Matthew Cornwell

I'm sure I'll think of a 1000 better examples than this after I post, but if you remember the first Matrix when Neo (Keanu Reeves) finally starts to believe in himself, and Morpheus says "He's starting to believe." Now, I don't have much of a problem with that line from Morpheus, but with good storytelling, it's redundant. And left unchecked, it becomes insulting to the audience. In other words, that far into the story, you need to trust that Keanu's performance in that moment will cause the audience to "lean in" and respond in a way that THEY decide that "he is starting to believe." By having Morpheus deliver that line, it's hitting us over the head in a way. A simple smirk from Morpheus would be have enough, in my opinion.

Another example (and a similar Hero's Journey movie) is Star Wars: A New Hope. When Luke is standing on Tattoine, looking pensively at the twin suns setting, it would be too much to have had a Luke voiceover narrating his thoughts. Instead, it becomes a nice moment where we as the audience get to fill in our own ideas of what Luke is thinking, bringing our own hopes/fears/dreams into Luke's story, thus COLLABORATING.

Writers often write too much dialogue, but it's not always their fault because they have to give that script to decision makers without much context. Once it gets to filming, though, there's always some dialogue that could be removed if you did your job right with casting.

One final example is this new show Outer Banks on Netflix. The entire opening of the pilot episode is just incessant VO explaining the main characters, environment, motivations, etc. It's such a turnoff as a viewer. You're basically admitting "I know this opening is really boring, but we need to get all this exposition out, and so we're using the easiest, most overused method we know which is narration."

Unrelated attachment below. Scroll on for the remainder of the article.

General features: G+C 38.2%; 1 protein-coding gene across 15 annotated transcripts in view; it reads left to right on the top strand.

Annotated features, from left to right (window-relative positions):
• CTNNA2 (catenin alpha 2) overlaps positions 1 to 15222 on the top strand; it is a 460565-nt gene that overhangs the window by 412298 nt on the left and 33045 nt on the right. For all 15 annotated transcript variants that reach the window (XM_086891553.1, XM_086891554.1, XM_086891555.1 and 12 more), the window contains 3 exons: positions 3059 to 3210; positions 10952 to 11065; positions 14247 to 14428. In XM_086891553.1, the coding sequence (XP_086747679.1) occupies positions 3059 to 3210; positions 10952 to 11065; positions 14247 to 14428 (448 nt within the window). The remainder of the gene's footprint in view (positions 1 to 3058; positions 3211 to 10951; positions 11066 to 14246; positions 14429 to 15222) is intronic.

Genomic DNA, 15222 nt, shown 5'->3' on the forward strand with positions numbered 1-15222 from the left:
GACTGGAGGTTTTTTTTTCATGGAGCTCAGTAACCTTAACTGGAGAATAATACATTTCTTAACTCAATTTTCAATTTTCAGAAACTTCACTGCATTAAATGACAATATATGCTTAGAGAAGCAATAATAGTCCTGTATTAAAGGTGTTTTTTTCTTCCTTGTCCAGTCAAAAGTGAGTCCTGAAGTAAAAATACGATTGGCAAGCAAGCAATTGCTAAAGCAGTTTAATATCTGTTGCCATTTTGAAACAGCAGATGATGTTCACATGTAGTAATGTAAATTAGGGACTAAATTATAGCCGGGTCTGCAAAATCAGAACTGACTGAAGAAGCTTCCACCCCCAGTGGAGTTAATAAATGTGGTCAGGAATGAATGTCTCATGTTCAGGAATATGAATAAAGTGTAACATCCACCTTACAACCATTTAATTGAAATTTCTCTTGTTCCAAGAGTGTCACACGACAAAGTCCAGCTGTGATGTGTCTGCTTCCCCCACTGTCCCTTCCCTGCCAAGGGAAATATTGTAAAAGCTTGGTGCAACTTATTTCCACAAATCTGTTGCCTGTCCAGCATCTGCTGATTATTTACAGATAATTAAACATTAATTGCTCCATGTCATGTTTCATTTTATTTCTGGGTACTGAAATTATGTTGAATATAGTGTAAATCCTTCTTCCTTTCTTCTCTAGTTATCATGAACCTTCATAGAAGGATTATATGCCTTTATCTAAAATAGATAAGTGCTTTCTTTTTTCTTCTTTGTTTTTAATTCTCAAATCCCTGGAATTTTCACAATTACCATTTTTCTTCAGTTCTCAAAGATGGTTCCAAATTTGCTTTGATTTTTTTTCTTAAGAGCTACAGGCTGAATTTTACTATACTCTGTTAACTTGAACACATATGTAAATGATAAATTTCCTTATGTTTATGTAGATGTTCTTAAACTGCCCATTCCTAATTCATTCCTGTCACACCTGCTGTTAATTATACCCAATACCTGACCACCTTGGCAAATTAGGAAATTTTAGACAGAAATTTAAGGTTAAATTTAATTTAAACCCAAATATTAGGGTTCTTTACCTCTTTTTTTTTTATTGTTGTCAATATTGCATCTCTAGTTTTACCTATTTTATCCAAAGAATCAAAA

Hope that helps...

Ethan Frome

Matthew Cornwell I see what you're trying to say. In your Matrix example typically what you're saying is the case, but for that movie, it works. Also, narration isn't inherently bad. I get if it's done lazy or in an uninteresting way, sure, but we are at a point where you could argue everything is "over-done". None of that matters if the end result is great or unique. Per your Matrix example. This did help tho. Thank you.

Matthew Cornwell

The bottom line is as an actor it’s not our job to tell the whole story. Partly because there are many other disciplines waiting to contribute their part (costumes, lighting, cinematography, sound design, production design, editing), but also because as a viewer I need room to insert my own POV. So if, as an actor, you’ve decided your subtext for the scene is A, but I interpret it as B and someone else interprets it as C, then congratulations you did a great job. If you try to force A down our throats because you think that’s a “complete” performance, well then now I’m bored.

Mungunzul Amgalanbaatar

Thanks for nice a question

Ethan Frome

Mungunzul Amgalanbaatar Glad it was helpful

Mungunzul Amgalanbaatar

Sure it ll be help for me thanks a lot

Ken Moretti

Good acting, technically means executing your role “as if” it was you not acting but living it. (The “as if” is in quotes as it is an acting form as coined by Stanislavski that actors use in preparation). Details are too much for this space, but I would be happy to explain in more detail at another time.